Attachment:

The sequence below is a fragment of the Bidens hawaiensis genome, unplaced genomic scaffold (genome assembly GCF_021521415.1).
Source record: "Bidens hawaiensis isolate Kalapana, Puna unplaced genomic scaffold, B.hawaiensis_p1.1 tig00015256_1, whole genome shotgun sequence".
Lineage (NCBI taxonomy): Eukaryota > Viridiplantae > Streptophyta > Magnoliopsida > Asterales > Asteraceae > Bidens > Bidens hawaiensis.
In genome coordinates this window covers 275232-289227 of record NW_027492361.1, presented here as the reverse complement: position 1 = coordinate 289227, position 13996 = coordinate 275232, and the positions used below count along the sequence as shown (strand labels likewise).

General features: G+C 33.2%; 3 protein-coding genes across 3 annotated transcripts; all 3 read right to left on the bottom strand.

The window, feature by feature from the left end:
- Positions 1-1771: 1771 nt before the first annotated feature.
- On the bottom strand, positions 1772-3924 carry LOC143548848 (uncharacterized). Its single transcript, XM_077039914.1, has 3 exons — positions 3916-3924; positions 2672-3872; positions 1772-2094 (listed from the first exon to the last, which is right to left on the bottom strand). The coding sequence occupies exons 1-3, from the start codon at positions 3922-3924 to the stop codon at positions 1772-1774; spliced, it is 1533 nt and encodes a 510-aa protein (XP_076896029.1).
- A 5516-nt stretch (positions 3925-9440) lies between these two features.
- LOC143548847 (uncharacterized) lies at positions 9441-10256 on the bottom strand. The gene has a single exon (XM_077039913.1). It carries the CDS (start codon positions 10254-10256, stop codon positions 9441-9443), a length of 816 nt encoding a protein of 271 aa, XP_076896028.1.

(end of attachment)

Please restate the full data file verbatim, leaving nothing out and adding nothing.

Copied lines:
The sequence below is a fragment of the Bidens hawaiensis genome, unplaced genomic scaffold (genome assembly GCF_021521415.1).
Source record: "Bidens hawaiensis isolate Kalapana, Puna unplaced genomic scaffold, B.hawaiensis_p1.1 tig00015256_1, whole genome shotgun sequence".
Lineage (NCBI taxonomy): Eukaryota > Viridiplantae > Streptophyta > Magnoliopsida > Asterales > Asteraceae > Bidens > Bidens hawaiensis.
In genome coordinates this window covers 275232-289227 of record NW_027492361.1, presented here as the reverse complement: position 1 = coordinate 289227, position 13996 = coordinate 275232, and the positions used below count along the sequence as shown (strand labels likewise).

General features: G+C 33.2%; 3 protein-coding genes across 3 annotated transcripts; all 3 read right to left on the bottom strand.

The window, feature by feature from the left end:
- Positions 1-1771: 1771 nt before the first annotated feature.
- On the bottom strand, positions 1772-3924 carry LOC143548848 (uncharacterized). Its single transcript, XM_077039914.1, has 3 exons — positions 3916-3924; positions 2672-3872; positions 1772-2094 (listed from the first exon to the last, which is right to left on the bottom strand). The coding sequence occupies exons 1-3, from the start codon at positions 3922-3924 to the stop codon at positions 1772-1774; spliced, it is 1533 nt and encodes a 510-aa protein (XP_076896029.1).
- A 5516-nt stretch (positions 3925-9440) lies between these two features.
- LOC143548847 (uncharacterized) lies at positions 9441-10256 on the bottom strand. The gene has a single exon (XM_077039913.1). It carries the CDS (start codon positions 10254-10256, stop codon positions 9441-9443), a length of 816 nt encoding a protein of 271 aa, XP_076896028.1.